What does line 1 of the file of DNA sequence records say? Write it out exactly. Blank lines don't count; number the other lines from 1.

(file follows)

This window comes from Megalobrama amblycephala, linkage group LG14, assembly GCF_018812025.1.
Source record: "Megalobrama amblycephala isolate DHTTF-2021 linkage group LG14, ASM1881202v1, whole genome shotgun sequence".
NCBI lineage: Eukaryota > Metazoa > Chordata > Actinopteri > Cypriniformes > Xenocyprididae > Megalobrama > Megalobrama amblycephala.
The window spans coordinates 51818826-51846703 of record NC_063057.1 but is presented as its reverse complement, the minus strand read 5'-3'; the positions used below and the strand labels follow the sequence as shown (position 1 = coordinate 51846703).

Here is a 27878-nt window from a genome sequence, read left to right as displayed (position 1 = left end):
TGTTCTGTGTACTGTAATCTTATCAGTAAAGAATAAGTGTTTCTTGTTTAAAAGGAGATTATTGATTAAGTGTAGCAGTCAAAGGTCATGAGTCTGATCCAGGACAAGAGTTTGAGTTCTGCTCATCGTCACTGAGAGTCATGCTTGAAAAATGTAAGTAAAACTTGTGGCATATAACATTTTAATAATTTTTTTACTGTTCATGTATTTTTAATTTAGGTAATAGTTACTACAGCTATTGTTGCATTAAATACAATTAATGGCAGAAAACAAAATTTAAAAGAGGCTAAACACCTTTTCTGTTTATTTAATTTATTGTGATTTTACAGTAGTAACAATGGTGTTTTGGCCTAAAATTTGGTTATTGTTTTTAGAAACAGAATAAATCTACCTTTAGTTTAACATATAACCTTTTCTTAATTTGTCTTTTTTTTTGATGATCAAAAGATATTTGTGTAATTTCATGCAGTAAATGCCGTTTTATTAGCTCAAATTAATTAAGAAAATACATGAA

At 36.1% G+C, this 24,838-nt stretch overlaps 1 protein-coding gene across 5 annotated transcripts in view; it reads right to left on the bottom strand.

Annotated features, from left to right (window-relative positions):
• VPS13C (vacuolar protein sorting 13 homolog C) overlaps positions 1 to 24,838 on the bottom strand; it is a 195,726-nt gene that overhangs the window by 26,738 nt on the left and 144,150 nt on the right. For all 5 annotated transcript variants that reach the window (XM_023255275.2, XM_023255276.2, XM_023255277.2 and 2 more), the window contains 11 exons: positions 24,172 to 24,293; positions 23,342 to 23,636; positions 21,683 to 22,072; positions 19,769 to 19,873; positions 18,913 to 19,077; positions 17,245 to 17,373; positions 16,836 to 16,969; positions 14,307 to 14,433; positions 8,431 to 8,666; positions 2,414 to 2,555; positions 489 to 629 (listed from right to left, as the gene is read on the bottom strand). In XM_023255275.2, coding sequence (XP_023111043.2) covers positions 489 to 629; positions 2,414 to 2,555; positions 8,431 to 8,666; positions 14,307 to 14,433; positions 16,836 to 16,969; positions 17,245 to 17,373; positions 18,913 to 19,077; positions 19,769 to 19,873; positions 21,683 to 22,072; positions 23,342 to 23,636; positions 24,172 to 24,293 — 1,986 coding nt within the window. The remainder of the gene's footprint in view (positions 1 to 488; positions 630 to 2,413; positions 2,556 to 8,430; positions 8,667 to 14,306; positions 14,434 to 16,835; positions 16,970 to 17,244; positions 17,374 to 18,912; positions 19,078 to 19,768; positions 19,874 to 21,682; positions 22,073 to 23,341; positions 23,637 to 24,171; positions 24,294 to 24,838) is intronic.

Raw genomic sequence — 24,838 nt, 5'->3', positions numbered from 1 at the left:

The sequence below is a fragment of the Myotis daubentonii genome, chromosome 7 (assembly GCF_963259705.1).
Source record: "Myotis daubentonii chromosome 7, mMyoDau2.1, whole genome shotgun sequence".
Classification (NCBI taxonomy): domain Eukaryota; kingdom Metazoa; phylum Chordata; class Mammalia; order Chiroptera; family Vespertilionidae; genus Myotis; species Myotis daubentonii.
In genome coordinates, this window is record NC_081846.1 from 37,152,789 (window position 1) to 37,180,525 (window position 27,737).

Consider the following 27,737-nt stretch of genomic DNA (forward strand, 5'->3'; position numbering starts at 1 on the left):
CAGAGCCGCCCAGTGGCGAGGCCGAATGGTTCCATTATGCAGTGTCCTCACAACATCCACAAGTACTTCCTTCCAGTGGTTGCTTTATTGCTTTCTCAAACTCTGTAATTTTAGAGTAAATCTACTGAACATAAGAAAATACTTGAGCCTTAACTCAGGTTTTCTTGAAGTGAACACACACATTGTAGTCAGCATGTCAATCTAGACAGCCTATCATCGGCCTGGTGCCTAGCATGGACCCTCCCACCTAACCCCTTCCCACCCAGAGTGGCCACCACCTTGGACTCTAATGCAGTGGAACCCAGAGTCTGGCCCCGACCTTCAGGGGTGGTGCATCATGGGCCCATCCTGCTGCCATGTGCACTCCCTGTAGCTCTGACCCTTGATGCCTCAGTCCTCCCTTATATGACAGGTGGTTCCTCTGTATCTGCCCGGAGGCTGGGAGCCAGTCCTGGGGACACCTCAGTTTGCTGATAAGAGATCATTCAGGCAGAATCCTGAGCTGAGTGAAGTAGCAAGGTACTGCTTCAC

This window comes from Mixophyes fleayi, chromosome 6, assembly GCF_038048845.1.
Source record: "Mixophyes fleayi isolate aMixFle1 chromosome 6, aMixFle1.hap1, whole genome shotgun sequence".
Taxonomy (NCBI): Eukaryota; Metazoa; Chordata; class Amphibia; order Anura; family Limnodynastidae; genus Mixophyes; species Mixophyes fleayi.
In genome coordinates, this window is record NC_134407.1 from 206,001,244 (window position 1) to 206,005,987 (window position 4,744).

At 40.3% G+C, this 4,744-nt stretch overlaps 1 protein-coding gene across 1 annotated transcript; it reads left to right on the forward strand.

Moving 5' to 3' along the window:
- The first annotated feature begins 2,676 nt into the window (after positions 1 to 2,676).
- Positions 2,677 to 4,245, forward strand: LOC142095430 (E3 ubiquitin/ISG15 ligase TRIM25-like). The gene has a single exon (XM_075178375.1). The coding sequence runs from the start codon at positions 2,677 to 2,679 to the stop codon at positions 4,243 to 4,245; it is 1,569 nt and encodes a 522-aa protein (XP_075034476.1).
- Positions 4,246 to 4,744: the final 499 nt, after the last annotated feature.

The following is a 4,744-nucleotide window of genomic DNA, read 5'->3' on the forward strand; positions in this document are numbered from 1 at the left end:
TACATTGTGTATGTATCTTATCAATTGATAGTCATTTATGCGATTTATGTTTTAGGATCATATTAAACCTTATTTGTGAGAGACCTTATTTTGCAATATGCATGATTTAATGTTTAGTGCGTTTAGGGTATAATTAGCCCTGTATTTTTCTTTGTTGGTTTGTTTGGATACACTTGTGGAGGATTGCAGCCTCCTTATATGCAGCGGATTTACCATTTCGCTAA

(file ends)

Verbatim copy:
This window comes from Megalobrama amblycephala, linkage group LG14, assembly GCF_018812025.1.